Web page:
The British Foreign Secretary has said on Sunday that any peace talks between Kyiv and Moscow must not be a “fig leaf” to recruit more soldiers for the war in Ukraine.
James Cleverly said Britain would like to see peace negotiation to take place “sooner rather than later,” and that so far he has not seen any signs that the Russian leader will enter the “talks in good faith.”
Cleverly said that Kyiv must set their parameters for any negotiations and they “need to be real, they need to be meaningful, they can’t just be a fig leaf for Russian rearmament and further recruitment of soldiers,” he told Sky News.
He added, “I’m not really seeing anything coming from the Russian side that gives me confidence that Vladimir Putin is entering these talks in good faith.
Read more on Russia-Ukraine war:
Boris warns ‘there is no land-for-peace deal to be done’ with Putin and the war can end in 2023
US sends a further $275m in a military aid package including more deadly HIMARs and ‘counter air defence capability’
NATO warns ‘If things go wrong, they can go horribly wrong’ as Putin suggests a nuclear preemptive strike
Kremlin are trying to secure ‘hundreds of ballistic missiles’ from North Korea and Iran for ‘military support in return’
“The wider rhetoric is still very confrontational.”
Last week Vladimir Putin said that they would likely need to reaching agreements in the future over Ukraine.
The former British Prime Minister Boris Johnson said on Saturday, that it is “in everyone’s interest, including Russia” to end the war as soon as possible.
He urged western leaders to “look urgently” to do more to support Ukraine and that even though the enormous financial support is “painful” given the current global economic situation, “time is money, and the longer this goes on the more we will all end up paying in military support.”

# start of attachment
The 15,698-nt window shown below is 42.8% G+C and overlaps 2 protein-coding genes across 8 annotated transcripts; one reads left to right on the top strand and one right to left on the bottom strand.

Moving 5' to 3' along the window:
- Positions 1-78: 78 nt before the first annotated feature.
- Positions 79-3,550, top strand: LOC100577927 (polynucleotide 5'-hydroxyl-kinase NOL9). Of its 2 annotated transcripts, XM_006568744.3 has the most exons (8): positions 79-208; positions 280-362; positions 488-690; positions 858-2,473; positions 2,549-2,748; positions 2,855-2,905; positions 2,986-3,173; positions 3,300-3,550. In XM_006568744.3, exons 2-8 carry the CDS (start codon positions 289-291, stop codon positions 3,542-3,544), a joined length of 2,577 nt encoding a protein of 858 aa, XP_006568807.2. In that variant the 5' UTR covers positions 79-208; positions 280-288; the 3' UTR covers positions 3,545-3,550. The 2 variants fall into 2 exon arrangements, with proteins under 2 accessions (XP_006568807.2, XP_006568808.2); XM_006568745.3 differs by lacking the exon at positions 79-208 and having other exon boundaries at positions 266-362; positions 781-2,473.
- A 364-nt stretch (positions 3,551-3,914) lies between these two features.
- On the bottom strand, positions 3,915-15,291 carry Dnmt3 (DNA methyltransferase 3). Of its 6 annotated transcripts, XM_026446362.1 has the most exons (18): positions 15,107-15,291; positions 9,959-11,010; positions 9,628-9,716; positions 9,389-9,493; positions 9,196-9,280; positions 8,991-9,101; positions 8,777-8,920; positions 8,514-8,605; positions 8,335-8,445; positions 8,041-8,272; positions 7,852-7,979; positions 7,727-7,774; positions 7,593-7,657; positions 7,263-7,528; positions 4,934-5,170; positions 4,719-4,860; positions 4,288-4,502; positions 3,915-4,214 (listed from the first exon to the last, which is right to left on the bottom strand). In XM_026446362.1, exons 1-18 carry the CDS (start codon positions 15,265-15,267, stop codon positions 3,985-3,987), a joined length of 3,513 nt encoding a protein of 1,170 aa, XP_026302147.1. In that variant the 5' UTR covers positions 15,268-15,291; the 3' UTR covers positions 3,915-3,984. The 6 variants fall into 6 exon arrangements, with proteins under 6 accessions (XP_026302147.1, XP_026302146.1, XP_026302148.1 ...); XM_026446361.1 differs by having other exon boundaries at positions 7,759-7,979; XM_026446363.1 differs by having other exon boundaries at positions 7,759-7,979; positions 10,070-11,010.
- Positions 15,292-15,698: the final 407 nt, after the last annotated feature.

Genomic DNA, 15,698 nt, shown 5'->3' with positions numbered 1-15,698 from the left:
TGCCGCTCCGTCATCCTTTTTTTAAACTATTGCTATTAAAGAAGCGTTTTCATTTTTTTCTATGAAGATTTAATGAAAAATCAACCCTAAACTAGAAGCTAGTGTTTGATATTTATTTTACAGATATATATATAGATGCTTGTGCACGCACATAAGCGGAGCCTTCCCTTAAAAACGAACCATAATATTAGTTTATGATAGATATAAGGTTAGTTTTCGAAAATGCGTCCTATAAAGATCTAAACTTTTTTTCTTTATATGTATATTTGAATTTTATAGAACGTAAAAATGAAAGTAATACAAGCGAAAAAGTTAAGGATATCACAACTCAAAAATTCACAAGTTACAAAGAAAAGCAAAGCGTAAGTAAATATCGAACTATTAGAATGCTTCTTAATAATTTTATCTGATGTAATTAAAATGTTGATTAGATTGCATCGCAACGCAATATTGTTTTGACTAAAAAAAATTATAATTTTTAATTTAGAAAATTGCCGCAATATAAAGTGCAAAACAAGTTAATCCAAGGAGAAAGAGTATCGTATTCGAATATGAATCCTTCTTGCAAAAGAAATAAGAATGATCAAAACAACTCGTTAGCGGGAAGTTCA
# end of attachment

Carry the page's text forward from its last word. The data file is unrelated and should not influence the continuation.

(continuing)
Writing in the Wall Street Journal Johnson wrote, “There is no land-for-peace deal to be done, even if Mr Putin were offering it and even if he were to be trusted, which he is not.
“Since the war can end only one way, the question is how fast we get to the inevitable conclusion.
“It’s in everyone’s interest, including Russia’s, that the curtain comes down as soon as possible on Mr Putin’s misadventure.
“Not in 2025, not in 2024, but in 2023.”
Last week Kremlin spokesman Dmitry Peskov claimed that the war could “end tomorrow” if Kyiv orders their forces out of the recently annexed four regions.
On Thursday, Peskov was asked when the “special military operation” in Ukraine will come to an end in light that President Volodymyr Zelenksy said the war would be over by 2023.
Peskov said, “You can speculate until blue in the face when it all can end. Zelensky knows when it all might end, it all might end tomorrow if he wishes.”
Peskov then said in “Russia’s new regions,” there are “occupied territories that will have to be liberated.”
Leave a Comment